Now you are building strawmen! I never even remotely suggested that this was a good idea. In fact, my parents have contributed zlich (money wise) to my education. I have a full time job and I go to a state school. I have scholarships. The most I have paid out of pocket for tuition is $2500 and that was only this semester.People like me eh?
I look at it as return on investment. Why spend 25K to 100K of your own or your parent's money to get a piece of paper for something many people on this board could self study?
Again, apples to oranges. This would be like if I picked ONE area in which EEs work. And there are many more people who want to be EEs than who want to be actuaries.According to the same site, there were just under 22K actuary jobs in 2010. Still nowhere close to the number of EE jobs if you sum the two.
Yes, and you made some alarmingly ignorant claims with respect to job prospects.Back to the original topic, the OP wanted an opinion and I gave mine.
If he wants to be a mathematician and do research and be a professor, he will make good money. If he wants to do pure math as an undergrad and then something else for a career, he has the abilities to pick up the other stuff.He wants to "do" pure math, not applied. That rules out all of the alternate careers you mentioned.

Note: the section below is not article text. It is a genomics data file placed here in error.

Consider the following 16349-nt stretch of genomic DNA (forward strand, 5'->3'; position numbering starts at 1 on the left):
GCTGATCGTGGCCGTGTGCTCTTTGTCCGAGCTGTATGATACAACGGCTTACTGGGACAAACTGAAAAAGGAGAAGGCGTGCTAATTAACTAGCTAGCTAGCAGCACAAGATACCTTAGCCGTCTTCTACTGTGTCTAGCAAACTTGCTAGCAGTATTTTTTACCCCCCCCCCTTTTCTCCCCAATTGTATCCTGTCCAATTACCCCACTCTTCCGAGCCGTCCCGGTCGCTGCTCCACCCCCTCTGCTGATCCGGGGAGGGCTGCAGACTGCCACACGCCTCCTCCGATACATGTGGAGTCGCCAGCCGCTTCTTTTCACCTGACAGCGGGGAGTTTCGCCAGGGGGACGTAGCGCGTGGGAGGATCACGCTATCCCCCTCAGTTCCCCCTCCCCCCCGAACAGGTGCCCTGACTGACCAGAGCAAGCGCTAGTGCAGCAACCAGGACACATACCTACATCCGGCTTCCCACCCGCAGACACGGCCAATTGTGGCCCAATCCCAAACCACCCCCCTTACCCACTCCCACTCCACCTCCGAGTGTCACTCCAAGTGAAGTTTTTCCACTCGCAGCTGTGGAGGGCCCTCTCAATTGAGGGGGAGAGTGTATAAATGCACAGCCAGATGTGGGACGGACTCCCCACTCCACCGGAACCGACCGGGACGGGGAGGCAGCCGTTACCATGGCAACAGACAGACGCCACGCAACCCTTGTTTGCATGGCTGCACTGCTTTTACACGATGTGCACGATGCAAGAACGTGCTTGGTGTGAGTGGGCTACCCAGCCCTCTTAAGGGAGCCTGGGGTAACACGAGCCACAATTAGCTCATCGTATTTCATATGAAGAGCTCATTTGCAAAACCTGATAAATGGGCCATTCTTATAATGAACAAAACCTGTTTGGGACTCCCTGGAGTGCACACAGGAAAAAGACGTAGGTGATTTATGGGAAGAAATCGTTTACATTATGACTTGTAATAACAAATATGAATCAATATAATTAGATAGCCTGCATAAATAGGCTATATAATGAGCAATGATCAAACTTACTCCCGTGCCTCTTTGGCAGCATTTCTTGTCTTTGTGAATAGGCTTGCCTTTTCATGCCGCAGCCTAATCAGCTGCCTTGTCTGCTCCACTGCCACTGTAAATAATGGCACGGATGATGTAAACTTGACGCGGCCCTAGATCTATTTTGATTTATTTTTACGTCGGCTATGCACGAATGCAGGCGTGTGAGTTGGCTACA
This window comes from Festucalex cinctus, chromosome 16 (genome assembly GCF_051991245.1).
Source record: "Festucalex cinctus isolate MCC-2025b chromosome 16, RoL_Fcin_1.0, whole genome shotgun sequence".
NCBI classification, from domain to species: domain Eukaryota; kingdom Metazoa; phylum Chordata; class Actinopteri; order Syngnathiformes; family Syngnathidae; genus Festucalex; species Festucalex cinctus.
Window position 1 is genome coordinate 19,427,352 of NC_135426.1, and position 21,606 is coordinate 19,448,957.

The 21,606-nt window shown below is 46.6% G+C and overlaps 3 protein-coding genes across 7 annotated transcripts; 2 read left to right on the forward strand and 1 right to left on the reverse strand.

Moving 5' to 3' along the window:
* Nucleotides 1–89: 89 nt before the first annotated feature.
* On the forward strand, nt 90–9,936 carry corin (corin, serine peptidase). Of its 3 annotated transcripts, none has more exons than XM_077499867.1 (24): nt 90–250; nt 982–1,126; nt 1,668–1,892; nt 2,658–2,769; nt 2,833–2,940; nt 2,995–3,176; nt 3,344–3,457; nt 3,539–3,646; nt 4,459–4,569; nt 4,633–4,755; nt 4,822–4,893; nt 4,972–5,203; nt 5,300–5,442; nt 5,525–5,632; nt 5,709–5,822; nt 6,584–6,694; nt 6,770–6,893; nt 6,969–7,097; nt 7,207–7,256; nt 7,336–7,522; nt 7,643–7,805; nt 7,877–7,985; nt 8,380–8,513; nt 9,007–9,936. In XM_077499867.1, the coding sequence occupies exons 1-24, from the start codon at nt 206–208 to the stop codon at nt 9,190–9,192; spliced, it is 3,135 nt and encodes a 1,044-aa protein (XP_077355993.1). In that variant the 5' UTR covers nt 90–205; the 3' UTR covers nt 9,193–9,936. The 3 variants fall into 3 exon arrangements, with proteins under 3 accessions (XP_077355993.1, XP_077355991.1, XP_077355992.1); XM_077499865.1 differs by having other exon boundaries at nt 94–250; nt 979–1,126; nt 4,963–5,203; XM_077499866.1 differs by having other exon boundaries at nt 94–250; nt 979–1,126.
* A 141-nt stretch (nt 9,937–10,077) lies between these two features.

It really amazes me how little you actually know about the topic, but are nonetheless ready to claim that people who major in pure math face meager job prospects. I know of several people who have done pure math as undergrads but have offers to be actuaries - starting at around $50k / year (and with actuaries, salary goes up with exams passed.) So, again, you are way off the mark.
Yes, and as I mentioned, there are many, MANY things to do other than be a "mathematician."My opinion would be to pursue something that will let you do high level math and earn a decent living at the same time without the hassle of competing for an extremely limited number of jobs as a "mathematician".